# Configuring Remote Kernel via terminal in Linux

There's a server at work, which I would like to use as a remote kernel. I have access to it via terminal (server is running Red Hat, my client Windows 7). I don't know if the kernel is set up or not, so I want to check this. However, I don't know how perform this check in the terminal. All guides I have seen so far require the front end.

So, is there a way to configure a remote kernel via the terminal?

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So you want to run the front end on your own computer, and run a kernel at a remote location? If yes, you don't need to set up anything on the kernel side. You need to set up the correct launch command on the front end side, on your computer. If the server is not directly accessible, you may need to forward some ports through SSH which may be some trouble. (In that case try using the remote kernel strategies package.) –  Szabolcs May 27 '13 at 19:08
@Szabolcs Thanks, that is exactly what I want. I am connected via VPN, I guess that should do it. Why isnt it necessary to config the kernel of the server? –  BillyJean May 27 '13 at 19:28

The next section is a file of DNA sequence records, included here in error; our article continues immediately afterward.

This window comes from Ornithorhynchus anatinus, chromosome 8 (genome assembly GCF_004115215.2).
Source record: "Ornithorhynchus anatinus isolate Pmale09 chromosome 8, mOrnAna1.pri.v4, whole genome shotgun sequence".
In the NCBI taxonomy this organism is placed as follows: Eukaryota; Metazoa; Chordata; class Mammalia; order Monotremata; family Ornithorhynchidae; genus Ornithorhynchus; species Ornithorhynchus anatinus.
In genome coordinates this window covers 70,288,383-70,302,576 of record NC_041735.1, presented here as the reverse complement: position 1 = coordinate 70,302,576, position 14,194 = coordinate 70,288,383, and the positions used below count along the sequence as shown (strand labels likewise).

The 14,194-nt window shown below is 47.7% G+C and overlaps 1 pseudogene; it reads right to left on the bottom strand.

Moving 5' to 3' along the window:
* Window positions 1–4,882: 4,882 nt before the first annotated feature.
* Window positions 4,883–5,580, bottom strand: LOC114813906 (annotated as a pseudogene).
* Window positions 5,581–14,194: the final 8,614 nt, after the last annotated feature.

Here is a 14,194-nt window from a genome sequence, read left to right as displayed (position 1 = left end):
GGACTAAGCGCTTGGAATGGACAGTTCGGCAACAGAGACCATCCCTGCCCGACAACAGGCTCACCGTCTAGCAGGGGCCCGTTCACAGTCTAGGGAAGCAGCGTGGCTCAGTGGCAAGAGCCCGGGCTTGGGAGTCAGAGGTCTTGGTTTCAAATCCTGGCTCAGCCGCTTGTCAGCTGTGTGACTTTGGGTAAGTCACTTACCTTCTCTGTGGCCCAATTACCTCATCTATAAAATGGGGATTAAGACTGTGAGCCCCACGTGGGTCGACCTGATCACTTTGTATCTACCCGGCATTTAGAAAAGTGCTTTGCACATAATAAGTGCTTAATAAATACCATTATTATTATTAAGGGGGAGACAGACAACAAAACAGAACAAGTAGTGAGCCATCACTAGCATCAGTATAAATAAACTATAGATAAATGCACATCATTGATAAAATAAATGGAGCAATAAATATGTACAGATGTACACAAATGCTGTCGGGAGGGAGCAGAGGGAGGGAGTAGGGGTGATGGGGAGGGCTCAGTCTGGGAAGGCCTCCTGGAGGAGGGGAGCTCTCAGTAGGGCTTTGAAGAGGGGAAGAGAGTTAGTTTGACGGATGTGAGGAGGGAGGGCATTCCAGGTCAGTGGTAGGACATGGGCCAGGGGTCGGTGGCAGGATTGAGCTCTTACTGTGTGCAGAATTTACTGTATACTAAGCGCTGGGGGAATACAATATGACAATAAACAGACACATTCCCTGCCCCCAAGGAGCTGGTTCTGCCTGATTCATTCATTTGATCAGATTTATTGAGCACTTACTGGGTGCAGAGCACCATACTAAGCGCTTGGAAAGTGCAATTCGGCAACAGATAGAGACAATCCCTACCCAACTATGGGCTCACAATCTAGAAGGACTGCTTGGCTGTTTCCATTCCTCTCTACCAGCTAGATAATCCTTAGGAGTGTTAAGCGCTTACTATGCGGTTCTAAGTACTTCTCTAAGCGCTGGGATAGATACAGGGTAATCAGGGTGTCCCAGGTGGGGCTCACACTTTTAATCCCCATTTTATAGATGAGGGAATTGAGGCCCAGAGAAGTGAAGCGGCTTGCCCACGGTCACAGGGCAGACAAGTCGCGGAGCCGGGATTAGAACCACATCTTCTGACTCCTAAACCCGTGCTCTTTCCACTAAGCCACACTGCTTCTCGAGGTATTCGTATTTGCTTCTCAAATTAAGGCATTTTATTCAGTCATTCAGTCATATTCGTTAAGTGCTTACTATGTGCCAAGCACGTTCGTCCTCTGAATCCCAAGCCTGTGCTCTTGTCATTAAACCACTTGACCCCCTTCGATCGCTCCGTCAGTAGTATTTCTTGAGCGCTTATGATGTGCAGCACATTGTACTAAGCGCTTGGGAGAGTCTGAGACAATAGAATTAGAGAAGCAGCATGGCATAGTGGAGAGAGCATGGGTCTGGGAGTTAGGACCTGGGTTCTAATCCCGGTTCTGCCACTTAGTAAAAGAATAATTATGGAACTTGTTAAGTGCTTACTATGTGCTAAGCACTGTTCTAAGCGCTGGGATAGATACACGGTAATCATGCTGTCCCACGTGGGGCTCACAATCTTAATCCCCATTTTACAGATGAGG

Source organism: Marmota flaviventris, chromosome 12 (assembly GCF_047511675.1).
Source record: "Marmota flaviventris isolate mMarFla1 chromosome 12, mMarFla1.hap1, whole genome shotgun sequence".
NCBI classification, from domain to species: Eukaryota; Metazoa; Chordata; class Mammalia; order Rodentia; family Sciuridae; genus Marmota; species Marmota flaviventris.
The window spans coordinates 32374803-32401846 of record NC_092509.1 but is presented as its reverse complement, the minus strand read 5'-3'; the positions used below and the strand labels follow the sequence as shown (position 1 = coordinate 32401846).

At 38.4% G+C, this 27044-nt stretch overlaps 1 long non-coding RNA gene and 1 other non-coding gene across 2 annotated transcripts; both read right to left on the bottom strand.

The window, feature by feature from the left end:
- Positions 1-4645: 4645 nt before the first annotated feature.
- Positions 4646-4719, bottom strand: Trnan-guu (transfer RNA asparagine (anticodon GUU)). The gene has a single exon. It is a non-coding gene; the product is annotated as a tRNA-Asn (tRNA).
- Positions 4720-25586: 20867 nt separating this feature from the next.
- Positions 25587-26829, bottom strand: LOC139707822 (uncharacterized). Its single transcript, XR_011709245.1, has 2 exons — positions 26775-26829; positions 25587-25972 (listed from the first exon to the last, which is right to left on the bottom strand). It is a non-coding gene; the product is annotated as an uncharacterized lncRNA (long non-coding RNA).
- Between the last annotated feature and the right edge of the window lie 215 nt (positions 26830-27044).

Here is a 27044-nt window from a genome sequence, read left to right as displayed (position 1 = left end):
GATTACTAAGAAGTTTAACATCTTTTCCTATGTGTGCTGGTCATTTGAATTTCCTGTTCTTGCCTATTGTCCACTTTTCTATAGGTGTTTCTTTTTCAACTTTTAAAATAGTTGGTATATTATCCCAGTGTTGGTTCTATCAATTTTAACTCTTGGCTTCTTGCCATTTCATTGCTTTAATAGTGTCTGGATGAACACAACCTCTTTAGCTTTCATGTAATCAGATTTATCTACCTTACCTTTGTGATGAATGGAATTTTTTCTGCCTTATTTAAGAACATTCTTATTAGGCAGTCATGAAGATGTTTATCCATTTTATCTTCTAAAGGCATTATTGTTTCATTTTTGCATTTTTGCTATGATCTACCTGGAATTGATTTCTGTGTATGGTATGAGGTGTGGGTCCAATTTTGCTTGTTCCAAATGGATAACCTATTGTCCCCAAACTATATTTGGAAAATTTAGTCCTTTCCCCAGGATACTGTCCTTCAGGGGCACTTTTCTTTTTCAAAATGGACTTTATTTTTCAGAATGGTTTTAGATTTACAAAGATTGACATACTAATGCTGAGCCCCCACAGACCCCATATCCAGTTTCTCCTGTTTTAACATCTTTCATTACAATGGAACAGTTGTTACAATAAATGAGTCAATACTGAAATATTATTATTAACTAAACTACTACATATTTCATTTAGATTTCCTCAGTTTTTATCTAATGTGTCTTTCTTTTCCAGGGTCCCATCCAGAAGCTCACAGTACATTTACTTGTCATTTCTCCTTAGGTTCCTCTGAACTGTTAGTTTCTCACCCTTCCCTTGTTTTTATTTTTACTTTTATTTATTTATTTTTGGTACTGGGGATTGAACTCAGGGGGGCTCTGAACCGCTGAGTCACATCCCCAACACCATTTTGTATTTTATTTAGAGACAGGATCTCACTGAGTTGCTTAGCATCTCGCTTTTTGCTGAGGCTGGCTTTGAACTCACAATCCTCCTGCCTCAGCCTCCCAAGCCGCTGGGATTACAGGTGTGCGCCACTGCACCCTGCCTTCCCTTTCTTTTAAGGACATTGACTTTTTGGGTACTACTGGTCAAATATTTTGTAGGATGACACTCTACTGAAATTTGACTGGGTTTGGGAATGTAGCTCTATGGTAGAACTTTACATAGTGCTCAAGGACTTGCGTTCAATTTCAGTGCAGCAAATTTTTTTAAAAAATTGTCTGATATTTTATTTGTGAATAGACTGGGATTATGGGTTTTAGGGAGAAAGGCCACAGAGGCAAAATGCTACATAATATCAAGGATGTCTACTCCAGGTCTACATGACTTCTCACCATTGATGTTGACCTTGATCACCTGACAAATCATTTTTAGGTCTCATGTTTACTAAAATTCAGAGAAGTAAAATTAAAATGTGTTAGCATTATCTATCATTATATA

When the front end launches a kernel, it creates a link, launches the kernel process and passes it command line options which tell it what link to connect to. What you need to do in your case is modify the launching so it happens on the remote machine and modify the link creation so it'll use TCP/IP. It may be sufficient to choose "remote machine" in the kernel configuration options. –  Szabolcs May 27 '13 at 19:32
@Szabolcs I tried setting up a new kernel (using Basic Options), where I give server name, login name and command ("math"). When I evaluate an expression I enter my password, but I get the message: The kernel test failed to connect to the front end. (Error = MLECONNECT). You should try running the kernel connection outside the front end.. Now sure what to make of this. –  BillyJean May 27 '13 at 19:58
In the past, when I tried to get things like this working, I didn't have a very good experience. There maybe several things that can go wrong, unfortunately. Does it prompt from a password when you launch the kernel? Can you try to set up passwordless authentication on the Linux server and try again? If that doesn't work, then your best (= least-effort) bet might be the Remote Kernel Strategies package I linked to. It will try to automatically tunnel the necessary ports though SSH, ... –  Szabolcs May 28 '13 at 20:38